Forsøksdyr: MicroPET imaging of selective [18F] c-MET in prostate cancer xenografted mice


Godkjenningsdato 23.06.2020

Godkjenningsperiode 23.06.2020-22.06.2024

Prostate cancer is the most commonly diagnosed and the sixth leading cause of cancer related Deaths among men worldwide. Mesenchymal-epithelial transition factor (c-Met) is a receptor tyrosine kinase for hepatocyte growth factor (HGF), and activation of c-Met can lead to tumor progression, metastasis and angiogenesis. Studies have shown overexpression of c-Met linked to multiple human solid tumor types, including those of prostate, breast, ovary, lung, colon, brain, and skin . Thus, cMet is considered to be a potential new target for developing therapeutic agents which would be extremely useful for diagnosing cancer by imaging c-Met expression and subsequently monitoring response to c-Met-targeted therapies. Positron emission tomography (PET) is a highly sensitive, minimally invasive technique which uses radiolabeled substances in low doses for the visualization and observation of biological processes in live organisms (Front. Oncol., 2013, 3, 208).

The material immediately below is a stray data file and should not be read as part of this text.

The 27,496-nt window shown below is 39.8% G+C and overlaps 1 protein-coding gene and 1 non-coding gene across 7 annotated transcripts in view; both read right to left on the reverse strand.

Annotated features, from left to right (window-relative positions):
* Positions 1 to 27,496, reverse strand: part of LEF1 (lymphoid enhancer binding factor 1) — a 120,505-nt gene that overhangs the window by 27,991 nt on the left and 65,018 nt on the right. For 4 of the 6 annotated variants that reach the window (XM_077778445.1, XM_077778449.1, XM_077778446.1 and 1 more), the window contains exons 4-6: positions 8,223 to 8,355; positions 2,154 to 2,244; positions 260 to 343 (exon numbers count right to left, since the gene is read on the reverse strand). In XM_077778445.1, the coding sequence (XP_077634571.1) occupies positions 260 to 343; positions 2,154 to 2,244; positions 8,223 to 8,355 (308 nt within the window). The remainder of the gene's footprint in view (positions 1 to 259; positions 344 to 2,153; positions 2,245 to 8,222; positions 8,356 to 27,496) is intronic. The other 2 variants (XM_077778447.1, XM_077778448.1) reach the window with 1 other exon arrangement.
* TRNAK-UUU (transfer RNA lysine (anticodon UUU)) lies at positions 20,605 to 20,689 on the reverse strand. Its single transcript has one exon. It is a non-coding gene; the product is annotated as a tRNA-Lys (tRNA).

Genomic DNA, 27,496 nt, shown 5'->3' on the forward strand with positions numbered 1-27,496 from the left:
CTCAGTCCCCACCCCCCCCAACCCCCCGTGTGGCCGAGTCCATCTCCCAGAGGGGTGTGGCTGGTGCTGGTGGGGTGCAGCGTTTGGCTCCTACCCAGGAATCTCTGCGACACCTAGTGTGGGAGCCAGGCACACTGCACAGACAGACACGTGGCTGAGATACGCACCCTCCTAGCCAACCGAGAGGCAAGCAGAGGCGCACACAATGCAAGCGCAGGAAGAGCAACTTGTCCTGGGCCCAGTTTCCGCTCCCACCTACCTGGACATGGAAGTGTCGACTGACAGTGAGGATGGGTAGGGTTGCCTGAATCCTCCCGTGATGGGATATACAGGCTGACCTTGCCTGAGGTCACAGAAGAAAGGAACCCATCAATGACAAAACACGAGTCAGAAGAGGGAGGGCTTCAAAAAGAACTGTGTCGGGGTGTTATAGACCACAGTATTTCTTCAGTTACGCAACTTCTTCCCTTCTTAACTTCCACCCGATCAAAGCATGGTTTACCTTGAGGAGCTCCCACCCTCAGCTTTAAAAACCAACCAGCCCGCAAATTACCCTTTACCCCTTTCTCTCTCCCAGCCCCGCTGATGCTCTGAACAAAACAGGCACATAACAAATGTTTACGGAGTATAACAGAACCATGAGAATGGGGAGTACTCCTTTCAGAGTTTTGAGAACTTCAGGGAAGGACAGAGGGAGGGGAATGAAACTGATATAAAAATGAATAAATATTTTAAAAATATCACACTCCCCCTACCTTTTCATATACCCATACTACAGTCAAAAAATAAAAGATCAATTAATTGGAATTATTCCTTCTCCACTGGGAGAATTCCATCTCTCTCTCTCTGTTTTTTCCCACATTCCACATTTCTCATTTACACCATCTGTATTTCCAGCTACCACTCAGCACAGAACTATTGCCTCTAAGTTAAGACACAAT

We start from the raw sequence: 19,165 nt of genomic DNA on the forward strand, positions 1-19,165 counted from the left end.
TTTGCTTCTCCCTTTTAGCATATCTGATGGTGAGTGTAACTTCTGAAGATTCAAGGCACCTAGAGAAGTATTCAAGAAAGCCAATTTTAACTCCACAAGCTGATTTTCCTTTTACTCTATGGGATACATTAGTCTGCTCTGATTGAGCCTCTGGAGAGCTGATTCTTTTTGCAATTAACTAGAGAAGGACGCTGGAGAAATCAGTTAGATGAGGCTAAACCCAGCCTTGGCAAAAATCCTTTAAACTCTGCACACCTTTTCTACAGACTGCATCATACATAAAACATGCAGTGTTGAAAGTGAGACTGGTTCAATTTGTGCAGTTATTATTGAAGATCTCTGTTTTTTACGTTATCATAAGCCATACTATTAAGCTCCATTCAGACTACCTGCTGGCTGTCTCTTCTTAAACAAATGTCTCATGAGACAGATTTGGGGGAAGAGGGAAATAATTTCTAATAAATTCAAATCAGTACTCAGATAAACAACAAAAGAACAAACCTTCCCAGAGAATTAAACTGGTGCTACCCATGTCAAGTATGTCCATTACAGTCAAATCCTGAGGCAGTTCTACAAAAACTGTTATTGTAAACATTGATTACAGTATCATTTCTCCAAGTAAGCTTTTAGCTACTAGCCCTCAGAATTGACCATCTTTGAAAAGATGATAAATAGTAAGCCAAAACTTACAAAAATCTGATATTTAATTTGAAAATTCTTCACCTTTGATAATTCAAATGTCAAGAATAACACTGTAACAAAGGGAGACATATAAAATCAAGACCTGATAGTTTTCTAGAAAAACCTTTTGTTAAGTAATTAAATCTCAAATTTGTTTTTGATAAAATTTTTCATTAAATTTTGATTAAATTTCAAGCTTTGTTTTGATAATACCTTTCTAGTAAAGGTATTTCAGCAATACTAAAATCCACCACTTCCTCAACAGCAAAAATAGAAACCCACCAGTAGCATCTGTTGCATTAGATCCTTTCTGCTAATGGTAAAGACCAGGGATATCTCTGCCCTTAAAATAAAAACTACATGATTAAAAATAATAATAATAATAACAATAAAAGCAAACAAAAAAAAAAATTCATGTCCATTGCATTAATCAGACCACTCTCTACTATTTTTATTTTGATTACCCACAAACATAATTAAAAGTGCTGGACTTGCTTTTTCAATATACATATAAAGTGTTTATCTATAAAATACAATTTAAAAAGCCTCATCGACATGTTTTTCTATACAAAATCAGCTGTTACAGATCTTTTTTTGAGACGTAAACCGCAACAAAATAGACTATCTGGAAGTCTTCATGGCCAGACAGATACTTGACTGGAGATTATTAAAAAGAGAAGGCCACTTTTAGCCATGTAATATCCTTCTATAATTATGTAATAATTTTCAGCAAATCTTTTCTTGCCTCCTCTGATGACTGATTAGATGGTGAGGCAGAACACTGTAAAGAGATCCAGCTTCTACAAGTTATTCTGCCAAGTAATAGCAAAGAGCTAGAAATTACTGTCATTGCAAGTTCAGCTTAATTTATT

The purpose of the study is to observe the bahviour of our selective [18F] c-MET radiotracer in prostate cancer (PC-3) xenograft-bearing mice which will provide us the necessary information to perform more comprehensive studies in the future.

This present study will be classified under moderate severity because the animals will be used in study are expected to experience moderate discomfort. We shall use 20 xenografted tumor mice which will be injected with the [18-F] c-MET radiotracer, scanned on a microPET instrument with continuous blood sampling and bodily functions will be monitored during the procedure. The study will also give insight into the number of animals required for further experiments, reducing the number of animals needed in the future. The use of radiotracers and PET allows for refinement as the technique is minimally invasive, experiment times are relatively short (a few hours), and the animals are expected to recover normal function after the procedure.